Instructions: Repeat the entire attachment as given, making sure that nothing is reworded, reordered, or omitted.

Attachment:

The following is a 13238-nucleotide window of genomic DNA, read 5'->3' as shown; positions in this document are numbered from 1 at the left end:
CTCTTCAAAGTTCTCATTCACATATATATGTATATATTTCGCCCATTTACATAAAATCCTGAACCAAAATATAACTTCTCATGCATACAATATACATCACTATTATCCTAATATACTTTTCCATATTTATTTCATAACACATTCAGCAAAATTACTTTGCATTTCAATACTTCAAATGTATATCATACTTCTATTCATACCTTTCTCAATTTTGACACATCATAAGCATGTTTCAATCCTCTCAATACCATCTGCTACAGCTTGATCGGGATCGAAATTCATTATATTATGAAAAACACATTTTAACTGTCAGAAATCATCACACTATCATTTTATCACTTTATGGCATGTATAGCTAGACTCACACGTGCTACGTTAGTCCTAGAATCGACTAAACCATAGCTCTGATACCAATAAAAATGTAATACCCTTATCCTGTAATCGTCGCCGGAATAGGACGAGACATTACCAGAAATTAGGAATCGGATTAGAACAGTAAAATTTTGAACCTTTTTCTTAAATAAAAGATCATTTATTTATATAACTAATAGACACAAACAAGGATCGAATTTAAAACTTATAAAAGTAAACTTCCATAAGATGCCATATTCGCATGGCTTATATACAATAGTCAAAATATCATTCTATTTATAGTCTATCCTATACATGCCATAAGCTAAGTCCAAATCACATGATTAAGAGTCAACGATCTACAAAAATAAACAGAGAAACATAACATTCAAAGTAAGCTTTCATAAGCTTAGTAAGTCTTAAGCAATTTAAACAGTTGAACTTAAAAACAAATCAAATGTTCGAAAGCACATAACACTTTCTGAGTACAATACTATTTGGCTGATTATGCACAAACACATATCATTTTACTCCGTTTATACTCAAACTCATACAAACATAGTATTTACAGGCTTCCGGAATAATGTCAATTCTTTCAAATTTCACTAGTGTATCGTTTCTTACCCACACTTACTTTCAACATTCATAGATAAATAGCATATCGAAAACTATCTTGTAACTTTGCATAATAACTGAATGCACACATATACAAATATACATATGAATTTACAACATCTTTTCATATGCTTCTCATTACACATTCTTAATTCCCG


The following is a 13238-nucleotide window of genomic DNA, read 5'->3' as shown; positions in this document are numbered from 1 at the left end:
CTCTTCAAAGTTCTCATTCACATATATATGTATATATTTCGCCCATTTACATAAAATCCTGAACCAAAATATAACTTCTCATGCATACAATATACATCACTATTATCCTAATATACTTTTCCATATTTATTTCATAACACATTCAGCAAAATTACTTTGCATTTCAATACTTCAAATGTATATCATACTTCTATTCATACCTTTCTCAATTTTGACACATCATAAGCATGTTTCAATCCTCTCAATACCATCTGCTACAGCTTGATCGGGATCGAAATTCATTATATTATGAAAAACACATTTTAACTGTCAGAAATCATCACACTATCATTTTATCACTTTATGGCATGTATAGCTAGACTCACACGTGCTACGTTAGTCCTAGAATCGACTAAACCATAGCTCTGATACCAATAAAAATGTAATACCCTTATCCTGTAATCGTCGCCGGAATAGGACGAGACATTACCAGAAATTAGGAATCGGATTAGAACAGTAAAATTTTGAACCTTTTTCTTAAATAAAAGATCATTTATTTATATAACTAATAGACACAAACAAGGATCGAATTTAAAACTTATAAAAGTAAACTTCCATAAGATGCCATATTCGCATGGCTTATATACAATAGTCAAAATATCATTCTATTTATAGTCTATCCTATACATGCCATAAGCTAAGTCCAAATCACATGATTAAGAGTCAACGATCTACAAAAATAAACAGAGAAACATAACATTCAAAGTAAGCTTTCATAAGCTTAGTAAGTCTTAAGCAATTTAAACAGTTGAACTTAAAAACAAATCAAATGTTCGAAAGCACATAACACTTTCTGAGTACAATACTATTTGGCTGATTATGCACAAACACATATCATTTTACTCCGTTTATACTCAAACTCATACAAACATAGTATTTACAGGCTTCCGGAATAATGTCAATTCTTTCAAATTTCACTAGTGTATCGTTTCTTACCCACACTTACTTTCAACATTCATAGATAAATAGCATATCGAAAACTATCTTGTAACTTTGCATAATAACTGAATGCACACATATACAAATATACATATGAATTTACAACATCTTTTCATATGCTTCTCATTACACATTCTTAATTCCCG